“Not only have we lost a brother law enforcement officer,’’ said AHIC Chief Scott McDonald, “I have lost a friend. I’m praying for the Johnson family. Rest east, brother. We’ve got it from here.”
Alana Godwin, who previously worked at DHR, said Johnson and Poole often accompanied her on case visits.
“I never once worried about my safety with them because I knew they were the kind that would defend me no matter what it cost,’’ Godwin posted on Facebook.
“Even though I’m not an officer, I felt a certain camaraderie and always smiled when I was in a pinch and would call Chris because he would say, ‘I’ve got your six.’’'
“Both of these men have become dear friends with whom I’ve still had conversations with after leaving the department,’’ Godwin wrote. “Brad has always been a perfect gentleman and came by to help me pick up trash recently after a mental health fair.”
“We talked about his engagement, and he beamed,’’ she wrote. “We always discussed our kiddos. Chris was the only colleague who showed up to my mom’s funeral which means more than words can say.”
Poole, a father to a son and daughter, formerly served as a Bibb County dispatcher and a corrections officer at the Bibb County Jail before becoming a deputy and later becoming an investigator.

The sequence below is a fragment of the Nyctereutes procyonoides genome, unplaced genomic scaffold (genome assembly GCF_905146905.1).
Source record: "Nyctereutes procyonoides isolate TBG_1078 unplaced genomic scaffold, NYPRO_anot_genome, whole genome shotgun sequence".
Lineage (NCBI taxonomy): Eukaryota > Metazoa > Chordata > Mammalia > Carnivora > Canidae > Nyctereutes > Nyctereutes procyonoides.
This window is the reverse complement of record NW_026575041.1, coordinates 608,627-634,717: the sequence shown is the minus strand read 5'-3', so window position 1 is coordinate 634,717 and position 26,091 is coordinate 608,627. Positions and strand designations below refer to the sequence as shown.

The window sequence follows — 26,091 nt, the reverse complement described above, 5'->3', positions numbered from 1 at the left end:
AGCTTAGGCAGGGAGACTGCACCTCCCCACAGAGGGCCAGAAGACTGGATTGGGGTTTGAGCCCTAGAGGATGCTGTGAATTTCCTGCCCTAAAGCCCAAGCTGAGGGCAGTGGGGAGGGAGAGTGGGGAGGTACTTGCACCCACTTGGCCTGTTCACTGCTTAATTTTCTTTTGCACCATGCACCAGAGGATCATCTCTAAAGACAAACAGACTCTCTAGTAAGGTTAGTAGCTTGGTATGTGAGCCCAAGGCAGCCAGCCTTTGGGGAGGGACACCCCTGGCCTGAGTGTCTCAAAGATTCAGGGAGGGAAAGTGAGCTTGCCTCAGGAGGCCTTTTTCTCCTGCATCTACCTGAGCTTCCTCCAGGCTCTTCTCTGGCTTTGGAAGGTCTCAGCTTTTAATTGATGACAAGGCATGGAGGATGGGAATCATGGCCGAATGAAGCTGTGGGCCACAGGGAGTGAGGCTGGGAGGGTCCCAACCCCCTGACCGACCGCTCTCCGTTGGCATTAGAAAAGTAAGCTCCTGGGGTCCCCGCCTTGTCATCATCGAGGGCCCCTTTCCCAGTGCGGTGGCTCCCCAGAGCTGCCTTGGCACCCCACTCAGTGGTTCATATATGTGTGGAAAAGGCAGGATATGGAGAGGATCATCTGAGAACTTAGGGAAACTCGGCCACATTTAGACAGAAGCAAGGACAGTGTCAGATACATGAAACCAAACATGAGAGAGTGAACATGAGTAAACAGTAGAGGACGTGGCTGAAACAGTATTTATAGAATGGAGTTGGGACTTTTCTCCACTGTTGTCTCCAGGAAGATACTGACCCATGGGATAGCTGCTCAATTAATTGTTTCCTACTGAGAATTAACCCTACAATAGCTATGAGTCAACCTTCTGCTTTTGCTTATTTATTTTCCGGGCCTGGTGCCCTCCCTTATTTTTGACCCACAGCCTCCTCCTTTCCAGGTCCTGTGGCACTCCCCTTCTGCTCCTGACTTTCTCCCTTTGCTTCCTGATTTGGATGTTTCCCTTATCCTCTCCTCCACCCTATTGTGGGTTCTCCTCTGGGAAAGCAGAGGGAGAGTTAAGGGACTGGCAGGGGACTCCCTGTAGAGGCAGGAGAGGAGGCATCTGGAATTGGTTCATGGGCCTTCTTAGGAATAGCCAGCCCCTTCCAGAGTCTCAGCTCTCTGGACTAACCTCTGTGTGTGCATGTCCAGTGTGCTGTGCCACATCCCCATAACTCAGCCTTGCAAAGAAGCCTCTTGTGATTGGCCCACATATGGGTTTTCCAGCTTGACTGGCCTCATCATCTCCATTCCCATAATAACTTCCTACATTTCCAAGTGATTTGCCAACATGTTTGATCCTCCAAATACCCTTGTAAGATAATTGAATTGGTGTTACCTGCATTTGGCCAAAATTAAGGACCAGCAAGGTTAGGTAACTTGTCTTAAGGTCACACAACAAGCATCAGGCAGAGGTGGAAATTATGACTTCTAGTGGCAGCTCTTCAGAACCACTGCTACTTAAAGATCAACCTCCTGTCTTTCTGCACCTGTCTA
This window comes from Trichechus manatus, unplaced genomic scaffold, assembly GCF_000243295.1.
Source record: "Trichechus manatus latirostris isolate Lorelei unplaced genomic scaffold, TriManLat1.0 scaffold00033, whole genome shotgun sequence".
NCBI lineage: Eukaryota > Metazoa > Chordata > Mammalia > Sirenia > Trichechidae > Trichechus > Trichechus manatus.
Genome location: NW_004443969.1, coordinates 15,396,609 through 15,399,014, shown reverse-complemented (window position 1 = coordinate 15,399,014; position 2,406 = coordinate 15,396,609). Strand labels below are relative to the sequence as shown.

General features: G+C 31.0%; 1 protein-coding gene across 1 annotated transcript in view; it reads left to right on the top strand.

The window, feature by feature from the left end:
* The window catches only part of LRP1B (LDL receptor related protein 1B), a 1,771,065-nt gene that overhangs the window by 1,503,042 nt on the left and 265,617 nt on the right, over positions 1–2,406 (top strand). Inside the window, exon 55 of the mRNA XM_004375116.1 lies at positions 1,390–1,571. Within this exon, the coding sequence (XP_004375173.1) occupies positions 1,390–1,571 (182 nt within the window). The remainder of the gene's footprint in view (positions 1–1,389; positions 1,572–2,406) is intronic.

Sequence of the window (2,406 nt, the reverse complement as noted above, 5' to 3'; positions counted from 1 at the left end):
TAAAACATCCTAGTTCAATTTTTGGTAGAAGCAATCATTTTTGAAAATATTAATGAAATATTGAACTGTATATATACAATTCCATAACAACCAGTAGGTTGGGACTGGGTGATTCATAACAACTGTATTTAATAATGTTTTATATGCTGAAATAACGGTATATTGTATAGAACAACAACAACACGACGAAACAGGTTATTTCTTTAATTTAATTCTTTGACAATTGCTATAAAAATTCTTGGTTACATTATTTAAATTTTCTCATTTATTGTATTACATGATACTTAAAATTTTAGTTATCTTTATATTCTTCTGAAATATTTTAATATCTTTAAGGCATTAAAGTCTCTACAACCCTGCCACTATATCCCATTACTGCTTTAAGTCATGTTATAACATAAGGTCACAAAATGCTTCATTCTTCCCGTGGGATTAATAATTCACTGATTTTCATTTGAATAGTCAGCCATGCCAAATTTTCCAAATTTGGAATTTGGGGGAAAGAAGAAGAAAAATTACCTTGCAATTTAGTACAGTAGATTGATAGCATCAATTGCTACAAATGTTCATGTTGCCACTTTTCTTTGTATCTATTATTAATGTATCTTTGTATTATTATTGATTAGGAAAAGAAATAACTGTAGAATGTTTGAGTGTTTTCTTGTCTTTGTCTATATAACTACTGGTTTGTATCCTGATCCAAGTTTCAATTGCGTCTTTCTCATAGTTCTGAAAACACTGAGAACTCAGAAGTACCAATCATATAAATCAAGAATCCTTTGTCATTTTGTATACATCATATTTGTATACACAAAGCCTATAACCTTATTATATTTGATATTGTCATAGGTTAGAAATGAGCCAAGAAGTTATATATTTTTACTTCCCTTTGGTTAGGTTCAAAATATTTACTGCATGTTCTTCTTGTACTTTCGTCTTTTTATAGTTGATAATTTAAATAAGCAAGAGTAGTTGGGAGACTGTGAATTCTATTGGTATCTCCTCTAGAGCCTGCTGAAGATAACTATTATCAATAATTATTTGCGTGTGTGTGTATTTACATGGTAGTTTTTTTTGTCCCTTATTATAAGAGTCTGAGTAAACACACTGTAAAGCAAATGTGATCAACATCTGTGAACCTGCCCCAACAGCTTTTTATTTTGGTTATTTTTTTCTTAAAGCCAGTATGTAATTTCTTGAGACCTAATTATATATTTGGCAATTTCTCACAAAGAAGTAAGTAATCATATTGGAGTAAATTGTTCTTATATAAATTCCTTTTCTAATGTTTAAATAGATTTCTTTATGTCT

Earlier this month, he became the first Bibb County deputy to graduate from the National Computer Forensics Institute. “He’s so smart, and we are so proud of him,’’ Russell said.
Poole also has been lauded for his devotion to the community.
“The CAC has had the honor and privilege of working with Investigator Chris Poole on many cases. He is one of the most caring and diligent law enforcement partners that we have ever met.”
“Not only is he a great friend, but an amazing daddy and husband to his kids and wife,’’ Russell said.
“Not only is he a goofy guy and will always keep you laughing, he is one of the sweetest and most caring,’’ she said. “He will drop whatever he is doing and help anyway he can.”
Russell said Poole is determined. “He won’t stop until he meets his goal,’’ said.
Mayor Oakley described both officers as community oriented and family oriented.
“They would stop in City Hall just to stick their head in and shoot the bull,’’ he said.
Johnson, he said, always took his K9 to school events. “He was the face of the sheriff’s department for the school kids,’’ he said.
“They’re both good folks, good people,’’ the mayor said.
Austin Patrick Hall, a 26-year-old convicted felon with a lengthy criminal history, was named as the suspect in the shootings. He was captured early Thursday about a half mile from the crime scene.
He is being held at the Shelby County Jail and will be arraigned – likely on capital murder charges – in Bibb County on Friday, said District Attorney Michael Jackson.
Oakley said he and the community are concerned about why Hall, who has been arrested on at least 46 criminal charges since he was 17, was out of jail.
“How was this lifelong felon allowed to walk and something like this happen,’’ the mayor said.
“How can we better identify people with habitual problems so that it would not come to something like this? Maybe we need to do a better job of identifying people whose lives could lead to this.”